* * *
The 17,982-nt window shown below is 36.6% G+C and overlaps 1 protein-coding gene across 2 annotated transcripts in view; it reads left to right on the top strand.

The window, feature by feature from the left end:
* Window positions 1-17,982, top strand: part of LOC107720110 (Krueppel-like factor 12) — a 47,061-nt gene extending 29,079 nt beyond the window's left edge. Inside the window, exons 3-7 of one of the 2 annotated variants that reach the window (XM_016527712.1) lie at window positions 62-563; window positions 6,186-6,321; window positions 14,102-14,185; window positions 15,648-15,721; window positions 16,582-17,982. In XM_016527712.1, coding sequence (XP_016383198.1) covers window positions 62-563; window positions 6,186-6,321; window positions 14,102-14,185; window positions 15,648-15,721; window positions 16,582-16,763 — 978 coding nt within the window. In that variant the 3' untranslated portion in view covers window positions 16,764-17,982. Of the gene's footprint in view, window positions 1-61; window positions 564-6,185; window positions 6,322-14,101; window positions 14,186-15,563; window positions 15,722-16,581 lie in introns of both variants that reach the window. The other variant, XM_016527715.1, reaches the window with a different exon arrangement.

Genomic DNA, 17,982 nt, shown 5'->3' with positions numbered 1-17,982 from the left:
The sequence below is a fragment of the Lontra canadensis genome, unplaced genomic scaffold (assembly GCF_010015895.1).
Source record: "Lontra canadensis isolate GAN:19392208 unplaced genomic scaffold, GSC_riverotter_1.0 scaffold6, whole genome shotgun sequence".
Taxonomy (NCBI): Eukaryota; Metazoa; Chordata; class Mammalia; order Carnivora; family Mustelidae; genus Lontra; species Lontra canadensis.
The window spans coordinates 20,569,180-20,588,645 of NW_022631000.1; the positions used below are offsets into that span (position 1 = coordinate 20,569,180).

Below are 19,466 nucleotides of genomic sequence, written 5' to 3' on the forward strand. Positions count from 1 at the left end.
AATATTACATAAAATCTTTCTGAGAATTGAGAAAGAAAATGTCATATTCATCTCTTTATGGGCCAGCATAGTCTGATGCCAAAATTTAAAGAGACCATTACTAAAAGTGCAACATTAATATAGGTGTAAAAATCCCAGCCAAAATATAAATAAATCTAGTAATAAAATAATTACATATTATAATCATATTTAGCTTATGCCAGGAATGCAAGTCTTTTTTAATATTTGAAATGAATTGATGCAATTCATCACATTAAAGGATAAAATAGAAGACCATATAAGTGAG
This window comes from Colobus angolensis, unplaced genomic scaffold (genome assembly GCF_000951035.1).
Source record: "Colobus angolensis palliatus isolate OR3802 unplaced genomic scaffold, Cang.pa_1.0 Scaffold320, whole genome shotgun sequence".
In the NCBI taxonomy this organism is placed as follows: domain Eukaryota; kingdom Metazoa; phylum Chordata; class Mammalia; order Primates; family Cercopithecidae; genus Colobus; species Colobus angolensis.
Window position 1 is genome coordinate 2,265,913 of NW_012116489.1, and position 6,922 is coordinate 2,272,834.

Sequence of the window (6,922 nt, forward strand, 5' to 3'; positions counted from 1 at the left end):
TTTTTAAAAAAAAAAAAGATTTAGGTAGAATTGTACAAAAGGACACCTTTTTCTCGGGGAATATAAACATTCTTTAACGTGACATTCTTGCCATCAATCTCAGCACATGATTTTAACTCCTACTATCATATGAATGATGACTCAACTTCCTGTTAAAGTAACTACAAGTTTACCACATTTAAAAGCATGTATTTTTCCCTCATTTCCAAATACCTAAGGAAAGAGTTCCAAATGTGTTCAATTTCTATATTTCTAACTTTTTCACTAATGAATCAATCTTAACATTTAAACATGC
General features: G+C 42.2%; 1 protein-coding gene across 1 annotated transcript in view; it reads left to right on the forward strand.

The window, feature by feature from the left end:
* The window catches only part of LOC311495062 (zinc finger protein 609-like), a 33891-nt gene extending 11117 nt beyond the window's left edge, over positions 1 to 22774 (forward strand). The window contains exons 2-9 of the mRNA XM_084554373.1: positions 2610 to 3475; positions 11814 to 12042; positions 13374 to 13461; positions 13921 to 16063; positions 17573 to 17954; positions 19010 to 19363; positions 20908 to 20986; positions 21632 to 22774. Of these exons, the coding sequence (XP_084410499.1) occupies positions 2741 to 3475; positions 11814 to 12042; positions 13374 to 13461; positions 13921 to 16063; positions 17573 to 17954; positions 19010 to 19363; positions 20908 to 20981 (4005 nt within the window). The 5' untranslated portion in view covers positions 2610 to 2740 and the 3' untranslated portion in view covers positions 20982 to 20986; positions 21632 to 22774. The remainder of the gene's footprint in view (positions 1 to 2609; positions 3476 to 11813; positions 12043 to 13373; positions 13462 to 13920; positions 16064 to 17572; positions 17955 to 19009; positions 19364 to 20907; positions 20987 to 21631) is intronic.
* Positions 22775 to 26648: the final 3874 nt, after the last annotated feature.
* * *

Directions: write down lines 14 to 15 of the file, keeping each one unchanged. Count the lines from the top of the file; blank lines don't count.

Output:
Window position 1 is genome coordinate 2,265,913 of NW_012116489.1, and position 6,922 is coordinate 2,272,834.

Sequence of the window (6,922 nt, forward strand, 5' to 3'; positions counted from 1 at the left end):